Leadership Lessons: We Are In a Time of New Suns

Finding opportunity amidst constant change, much of which is out of our control, can be challenging. Our ability to slow down, appreciate an inflection point and adopt an open bowl mindset about what could be is powerful and liberating. Inflection points can potentially transform our approach to our work, how we show up for ourselves and in service to our teams and how we chart the next path on our respective career journeys.

This edition’s featured article, The Art of Asking Great Questions, posits that curiosity and provocative, aperture-widening questions are exceedingly helpful (if not always comfortable) to being present to and successfully navigating inflection points. When done with intent and a desire to grow, a commitment to ask before assuming or asserting fuels trust, deference to expertise and humility. Questions can ignite generative environments that inspire depth of inquiry, breadth of imagination and leaps in innovation.

Leaders have the opportunity and the obligation to foster an environment of personal development and growth. Effectively doing this requires cultivating a depth of expertise in both their questioning and listening skills. Leaders who role-model thoughtful questioning and active listening have the ability to create sustainable cultures that value our gifts and inspire us to bring the very best of ourselves every day.

As a bookend to the last edition, I have curated a series of additional perspectives on inflection points, change and our ability to navigate and find our next new, different, etc. ways. Though the primary focal point of the resources below is professional, many of the same concepts and mindsets are applicable to our personal lives.


Psychology Today: How You Change. “The question is not whether you’ll change; you will. Research clearly shows that everyone’s personality traits shift over the years, often for the better. But who we end up becoming and how much we like that person are more in our control than we tend to think.”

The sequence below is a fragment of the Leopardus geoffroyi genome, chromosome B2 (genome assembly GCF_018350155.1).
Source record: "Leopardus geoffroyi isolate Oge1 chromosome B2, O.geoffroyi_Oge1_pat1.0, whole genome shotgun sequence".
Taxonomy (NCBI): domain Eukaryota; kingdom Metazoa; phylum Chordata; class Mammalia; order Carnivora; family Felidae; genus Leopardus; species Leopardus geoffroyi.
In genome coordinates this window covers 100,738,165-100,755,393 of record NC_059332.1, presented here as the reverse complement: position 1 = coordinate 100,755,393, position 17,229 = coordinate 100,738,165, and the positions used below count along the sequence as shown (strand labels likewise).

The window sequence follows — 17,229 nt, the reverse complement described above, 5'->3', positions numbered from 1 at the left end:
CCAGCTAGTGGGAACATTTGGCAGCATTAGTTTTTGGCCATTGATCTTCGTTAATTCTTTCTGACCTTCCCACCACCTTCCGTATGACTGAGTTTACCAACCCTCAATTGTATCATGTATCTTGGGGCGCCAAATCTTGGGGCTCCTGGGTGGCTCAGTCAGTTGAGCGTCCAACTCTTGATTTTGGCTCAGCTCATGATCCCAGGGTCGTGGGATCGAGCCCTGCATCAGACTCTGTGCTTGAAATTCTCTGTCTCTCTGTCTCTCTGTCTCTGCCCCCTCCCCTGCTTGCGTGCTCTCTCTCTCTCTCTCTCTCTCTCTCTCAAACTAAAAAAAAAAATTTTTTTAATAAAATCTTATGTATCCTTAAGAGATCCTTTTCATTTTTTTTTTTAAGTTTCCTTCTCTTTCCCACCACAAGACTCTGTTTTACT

The Wall Street Journal: Now Is the Most Rewarding Time to Switch Jobs in Years. “Pay raises for job hoppers are the biggest they’ve been in more than two decades, a sign of workers’ power despite hints of a cooling job market.”

Harvard Business Review: How to Figure Out the Power Dynamics in a New Job. “Your ultimate success in an organization depends on your ability to execute with and through others. But when you’re starting a new job, it can be hard to find out who the true power players are and how to get close to them.”

Harvard Business Review: How Much Should New Hires Focus on Building Peer Relationships? “Starting a new job can be exciting — but it’s not without its challenges. From navigating new workplace norms to figuring out how to use new tools and processes, there’s a lot to learn in the first few days, weeks, and months. What’s the best way to help a new employee get up to speed?”

Harvard Business Review: Persuading Your Team to Embrace Change. “Ultimately, there is no one right way to lead change and unleash exceptional performance. But there is one universal challenge: to persuade people to do things they would rather not do.”

Harvard Business Review: Change Is Hard. Here’s How to Make It Less Painful. “…You’ll be helping your people to become more change-capable overall: to create skills and habits of mind to approach change in a more neutral, open way, and therefore to be better able to navigate all the changes that will arise in this new era.”

Blog Posts & Opinions

The Daily Stoic: Are You Disciplined Enough For This? “We have to know how to do nothing. We have to be able to be disciplined about our discipline. We have to know when it’s time to take a break. We have to slow down. Those who cannot are not the best. Because they have no tranquility, no perspective and no self-control.”

Seth’s Blog: And When We Disagree…”What happens when we disagree? Because when the world changes (and it always does) we’ll probably end up disagreeing sooner or later. Being good at it is a skill.”